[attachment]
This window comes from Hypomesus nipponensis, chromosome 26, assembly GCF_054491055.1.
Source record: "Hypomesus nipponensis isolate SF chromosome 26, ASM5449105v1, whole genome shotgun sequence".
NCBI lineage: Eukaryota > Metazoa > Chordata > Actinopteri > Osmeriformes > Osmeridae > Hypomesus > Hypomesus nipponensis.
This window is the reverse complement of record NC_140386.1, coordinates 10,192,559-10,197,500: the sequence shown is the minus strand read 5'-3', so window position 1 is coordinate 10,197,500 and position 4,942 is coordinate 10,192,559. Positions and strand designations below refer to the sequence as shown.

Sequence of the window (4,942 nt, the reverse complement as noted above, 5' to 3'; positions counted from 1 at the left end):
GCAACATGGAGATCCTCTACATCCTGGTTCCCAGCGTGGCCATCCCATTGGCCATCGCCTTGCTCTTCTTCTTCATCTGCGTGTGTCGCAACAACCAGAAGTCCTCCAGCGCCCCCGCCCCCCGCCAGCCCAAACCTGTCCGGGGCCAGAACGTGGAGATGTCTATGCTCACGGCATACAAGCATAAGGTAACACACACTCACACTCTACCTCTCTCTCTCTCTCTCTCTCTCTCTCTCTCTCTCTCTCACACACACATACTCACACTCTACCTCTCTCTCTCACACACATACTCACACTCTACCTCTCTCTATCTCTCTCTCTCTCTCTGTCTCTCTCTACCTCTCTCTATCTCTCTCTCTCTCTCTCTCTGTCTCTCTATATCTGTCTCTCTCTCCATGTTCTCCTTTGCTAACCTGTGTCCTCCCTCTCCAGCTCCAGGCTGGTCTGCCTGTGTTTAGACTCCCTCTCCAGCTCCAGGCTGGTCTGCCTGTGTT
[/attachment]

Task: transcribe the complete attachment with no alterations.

This window comes from Hypomesus nipponensis, chromosome 26, assembly GCF_054491055.1.
Source record: "Hypomesus nipponensis isolate SF chromosome 26, ASM5449105v1, whole genome shotgun sequence".
NCBI lineage: Eukaryota > Metazoa > Chordata > Actinopteri > Osmeriformes > Osmeridae > Hypomesus > Hypomesus nipponensis.
This window is the reverse complement of record NC_140386.1, coordinates 10,192,559-10,197,500: the sequence shown is the minus strand read 5'-3', so window position 1 is coordinate 10,197,500 and position 4,942 is coordinate 10,192,559. Positions and strand designations below refer to the sequence as shown.

Sequence of the window (4,942 nt, the reverse complement as noted above, 5' to 3'; positions counted from 1 at the left end):
GCAACATGGAGATCCTCTACATCCTGGTTCCCAGCGTGGCCATCCCATTGGCCATCGCCTTGCTCTTCTTCTTCATCTGCGTGTGTCGCAACAACCAGAAGTCCTCCAGCGCCCCCGCCCCCCGCCAGCCCAAACCTGTCCGGGGCCAGAACGTGGAGATGTCTATGCTCACGGCATACAAGCATAAGGTAACACACACTCACACTCTACCTCTCTCTCTCTCTCTCTCTCTCTCTCTCTCTCTCTCTCACACACACATACTCACACTCTACCTCTCTCTCTCACACACATACTCACACTCTACCTCTCTCTATCTCTCTCTCTCTCTCTGTCTCTCTCTACCTCTCTCTATCTCTCTCTCTCTCTCTCTCTGTCTCTCTATATCTGTCTCTCTCTCCATGTTCTCCTTTGCTAACCTGTGTCCTCCCTCTCCAGCTCCAGGCTGGTCTGCCTGTGTTTAGACTCCCTCTCCAGCTCCAGGCTGGTCTGCCTGTGTT